I’m reading a book that was suggested to me by the Director of the Office of Learning in the US Forest Service as “required reading” for any modern organization that intends to learn – Dialogue: The Art Of Thinking Together
As a teaser, William Isaacs makes a very good case for considering discussion to be seen as different from dialogue.
He gives one way of thinking about the two:
Many of us believe that truth emerges after we take two conflicting ideas and somehow smash them together. The resulting spark is supposed to shed light on the situation. But more often than not, what actually happens is that one party simply beats the other down. A discussion attempts to get people to choose one of two alternatives. A dialogue helps to surface the alternatives and lay them side by side, so that they can all be seen in context.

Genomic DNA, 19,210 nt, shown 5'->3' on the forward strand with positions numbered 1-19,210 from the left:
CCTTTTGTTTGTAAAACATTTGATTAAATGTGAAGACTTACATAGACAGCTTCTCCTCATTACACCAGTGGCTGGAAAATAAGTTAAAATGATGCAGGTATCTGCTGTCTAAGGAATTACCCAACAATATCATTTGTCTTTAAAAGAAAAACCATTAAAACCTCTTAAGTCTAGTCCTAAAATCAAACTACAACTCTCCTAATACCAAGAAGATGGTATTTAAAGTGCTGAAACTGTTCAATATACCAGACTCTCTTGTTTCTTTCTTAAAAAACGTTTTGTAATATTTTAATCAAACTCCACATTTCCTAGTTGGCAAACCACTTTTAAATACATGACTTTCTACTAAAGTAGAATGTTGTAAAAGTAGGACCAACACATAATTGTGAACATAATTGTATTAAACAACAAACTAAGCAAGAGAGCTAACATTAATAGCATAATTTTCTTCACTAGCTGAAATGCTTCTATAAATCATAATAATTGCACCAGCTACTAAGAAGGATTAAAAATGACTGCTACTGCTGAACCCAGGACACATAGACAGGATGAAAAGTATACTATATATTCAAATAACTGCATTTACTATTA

Discussion is not always without merit though. Done well, it provides the benefit of breaking things into parts in order to understand them more clearly. A “skillful discussion” seeks to find some order among the particles while they are still “hot.” It involves the art of putting oneself in another’s shoes, of seeing the world the way she sees it. In skillful discussion, we inquire into the reasons behind someone’s position and the thinking and the evidence that support it. As this kind of discussion progresses, it can lead to a dialectic, the productive antagonism of two points of view. A dialectic pits different ideas against one another and then makes space for new views to emerge out of both.
Later on in the same chapter is this nugget:
Discussion is about making a decision. Unlike dialogue, which seeks to open possibilities and see new options, discussion seeks closure and completion. The word decide means “to resolve difficulties by cutting through them.” Its roots literally mean to “murder the alternative.”
Dialogue is about exploring the nature of choice. To choose is to select among alternatives. Dialogue is about evoking insight, which is a way of reordering our knowledge— particularly the taken-for-granted assumptions that people bring to the table.